Like most American indie helmers, Bedabrata Pain, Musa Syeed and Prashant Bhargava struggled to shoot their films, find financing and get a slot on the festival circuit. But unlike other American independents, these three shot their films in India, and in local lingo.
The pics are also far removed from the dominant genre in India, the Bollywood film, which features extended musical numbers and dancing woven into a melodramatic storyline. In fact, the helmers say they were influenced by neo-realist films from Iran and helmers such as Spike Lee and Satyajit Ray.
Their pics have found success with critics and festivals. Roger Ebert picked Bhargava’s “Patang” for his festival of underappreciated films, calling the pic, about the Uttrayan kite festival in Ahmedabad, “joyous.”
First-time filmmaker Pain’s “Chittagong,” based on a true story about a town whose schoolboys rebelled against British colonial rule in the 1930s, bowed at the Los Angeles Indian Film Festival and screened at the New York Indian fest.
Syeed’s “In the Valley of Saints,” a love triangle set against the regional strife in Kashmir, was a co-winner of the Alfred P. Sloan prize, and preemed at Sundance, where it won the audience award in the World Dramatic category.
Former rocket scientist (at the Jet Propulsion Lab and NASA) Pain (pronounced “pine”), was one of the inventors of the digital camera, but had no previous filmmaking experience. He says that after 19 years in the lab, “I was growing tired of science, (I had) 87 patents, I could have retired but always wanted to do more than that, and explore my artistic side.”
When he wrote “Chittagong,” he got a lot of encouragement from potential backers, but when he was ready to shoot, the 2008 economic crisis hit and the financing dried up. He put in his own money and filmed mostly in West Bengal with non-pros and a few actors. With the backing of Indian filmmaker Anurag Kashyap, who opened doors for him in India, his pic is finally set to release this fall.
Pain is proud of the production values he achieved with a small budget. (All three filmmakers were dealing with small budgets.)
“While location hunting, we found a place called Chittagong Kundli (where Chittagongers had settled after India was partitioned) … and wherever there was a 1920s building we took it over and converted it rather than make the whole thing from scratch.”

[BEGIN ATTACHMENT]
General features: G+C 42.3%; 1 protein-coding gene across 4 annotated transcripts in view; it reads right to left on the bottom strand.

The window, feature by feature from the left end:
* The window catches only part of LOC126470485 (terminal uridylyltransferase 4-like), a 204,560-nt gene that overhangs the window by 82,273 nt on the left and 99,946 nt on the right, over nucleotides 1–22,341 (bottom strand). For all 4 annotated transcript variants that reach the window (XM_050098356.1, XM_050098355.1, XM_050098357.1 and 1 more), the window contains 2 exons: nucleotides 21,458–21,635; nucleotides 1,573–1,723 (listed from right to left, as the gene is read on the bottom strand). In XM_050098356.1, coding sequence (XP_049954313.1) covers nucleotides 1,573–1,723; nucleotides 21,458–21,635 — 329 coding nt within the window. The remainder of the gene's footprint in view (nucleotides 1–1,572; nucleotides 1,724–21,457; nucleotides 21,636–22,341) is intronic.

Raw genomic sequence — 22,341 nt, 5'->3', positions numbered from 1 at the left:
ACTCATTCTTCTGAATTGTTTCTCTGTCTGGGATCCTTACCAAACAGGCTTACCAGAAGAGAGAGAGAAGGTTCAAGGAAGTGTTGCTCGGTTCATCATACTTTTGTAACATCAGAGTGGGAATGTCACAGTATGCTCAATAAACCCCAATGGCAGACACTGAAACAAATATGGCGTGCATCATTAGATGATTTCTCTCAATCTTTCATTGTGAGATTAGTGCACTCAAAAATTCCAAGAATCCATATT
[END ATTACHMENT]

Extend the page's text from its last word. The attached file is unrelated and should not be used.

Aseem Chhabra, N.Y. Indian film fest director, says, ” ‘Chittagong’ narrates a story about India’s freedom struggle that very few us were aware of. It is lovingly shot, moving historical document with strong performances across the board. It’s rare to see a film of this scale by a first-time filmmaker who is trained as a scientist.”
He adds that Bhargava’s “Patang,” which played at Berlin and Tribeca in 2011, “is like a piece of poem — his homage to Ahmedabad, the Uttrayan kite festival and its healing quality. I loved the way he shot the film and worked with his actors and narrated the central story about a family, balancing traditions and modernity.”
The trio each spent a long time in pre-production polishing their scripts. Bhargava, who previously worked in promotions at HBO, says the two years he spent researching in Ahmedabad for “Patang” was especially useful.
“I was very conscious of coming in from the outside,” he says. “I would sit in a kite shop for hours, and I got to know the community very well,” which informed the story the way we shot the film.
The film follows a man who returns to his hometown during the city’s kite festival; Bhargava used three actors and 35 non-pros, using the city’s residents as players in the movie.
“We had 200 hours of footage, which is a lot, all handheld, very emotional and interpretive. I spent two years editing it in Chicago and New York.”
Although Syeed’s “Valley,” which centers on a love triangle, didn’t focus on the troubles in Kashmir, he didn’t ignore them either. “There is still life that plays out everyday,” he points out. “People have family, fall in love, have ambitions and all those things can be impacted by the conflict, but the conflict doesn’t take over everything.”
However, it did change his production plans. The script, once with English dialogue and an American crew, had to be changed to accommodate the situation on the ground, which had been calm during pre-production but changed by 2010 when he started to shoot.
“We had hired an actress from America to play the love interest. But we didn’t feel safe bringing (her)or crew to Kashmir,” he says. “We let all those people go, and cast it all locally so now it’s a Kashmir-language film.”
The change was for the better, he says, since he didn’t need to focus so much on the dialogue and could concentrate on visuals.
“This is my first feature, and my first narrative,” says the NYU grad, who had previously made documentary shorts. “A lot comes from documentary experience shooting in unpredictable places, with non-professionals.”
The time he spent researching in Kashmir’s scenic Dal Lake area was helpful to the process. “That’s how we connected, (got to) know the local colors and rhythms — trying to replicate that. They believed in me so much (and) felt sorry for this out-of-place Kashmiri kid.”